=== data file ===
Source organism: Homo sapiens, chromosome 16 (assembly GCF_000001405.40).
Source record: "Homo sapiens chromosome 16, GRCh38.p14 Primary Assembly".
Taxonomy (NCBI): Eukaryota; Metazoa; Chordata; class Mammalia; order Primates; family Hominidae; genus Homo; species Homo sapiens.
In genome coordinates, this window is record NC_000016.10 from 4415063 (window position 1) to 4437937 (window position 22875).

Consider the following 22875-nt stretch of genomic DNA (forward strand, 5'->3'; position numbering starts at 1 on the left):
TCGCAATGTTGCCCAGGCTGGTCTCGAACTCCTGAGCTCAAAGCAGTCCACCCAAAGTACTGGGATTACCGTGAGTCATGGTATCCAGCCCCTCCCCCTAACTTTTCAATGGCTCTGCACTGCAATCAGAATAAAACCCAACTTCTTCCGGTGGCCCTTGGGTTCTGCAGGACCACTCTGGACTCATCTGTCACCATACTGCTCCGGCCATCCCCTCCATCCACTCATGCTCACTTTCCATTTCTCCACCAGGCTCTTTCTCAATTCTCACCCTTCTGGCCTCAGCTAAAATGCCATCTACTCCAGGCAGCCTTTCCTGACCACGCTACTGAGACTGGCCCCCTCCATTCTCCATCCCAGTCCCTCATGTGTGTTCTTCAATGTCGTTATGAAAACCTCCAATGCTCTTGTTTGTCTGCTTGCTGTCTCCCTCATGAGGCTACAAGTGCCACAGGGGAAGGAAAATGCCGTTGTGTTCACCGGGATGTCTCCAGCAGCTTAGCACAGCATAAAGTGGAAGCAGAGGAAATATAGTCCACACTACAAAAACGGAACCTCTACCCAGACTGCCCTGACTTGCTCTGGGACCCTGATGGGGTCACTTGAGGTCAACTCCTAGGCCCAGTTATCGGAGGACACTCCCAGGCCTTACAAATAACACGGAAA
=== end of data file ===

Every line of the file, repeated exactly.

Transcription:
Source organism: Homo sapiens, chromosome 16 (assembly GCF_000001405.40).
Source record: "Homo sapiens chromosome 16, GRCh38.p14 Primary Assembly".
Taxonomy (NCBI): Eukaryota; Metazoa; Chordata; class Mammalia; order Primates; family Hominidae; genus Homo; species Homo sapiens.
In genome coordinates, this window is record NC_000016.10 from 4415063 (window position 1) to 4437937 (window position 22875).

Consider the following 22875-nt stretch of genomic DNA (forward strand, 5'->3'; position numbering starts at 1 on the left):
TCGCAATGTTGCCCAGGCTGGTCTCGAACTCCTGAGCTCAAAGCAGTCCACCCAAAGTACTGGGATTACCGTGAGTCATGGTATCCAGCCCCTCCCCCTAACTTTTCAATGGCTCTGCACTGCAATCAGAATAAAACCCAACTTCTTCCGGTGGCCCTTGGGTTCTGCAGGACCACTCTGGACTCATCTGTCACCATACTGCTCCGGCCATCCCCTCCATCCACTCATGCTCACTTTCCATTTCTCCACCAGGCTCTTTCTCAATTCTCACCCTTCTGGCCTCAGCTAAAATGCCATCTACTCCAGGCAGCCTTTCCTGACCACGCTACTGAGACTGGCCCCCTCCATTCTCCATCCCAGTCCCTCATGTGTGTTCTTCAATGTCGTTATGAAAACCTCCAATGCTCTTGTTTGTCTGCTTGCTGTCTCCCTCATGAGGCTACAAGTGCCACAGGGGAAGGAAAATGCCGTTGTGTTCACCGGGATGTCTCCAGCAGCTTAGCACAGCATAAAGTGGAAGCAGAGGAAATATAGTCCACACTACAAAAACGGAACCTCTACCCAGACTGCCCTGACTTGCTCTGGGACCCTGATGGGGTCACTTGAGGTCAACTCCTAGGCCCAGTTATCGGAGGACACTCCCAGGCCTTACAAATAACACGGAAA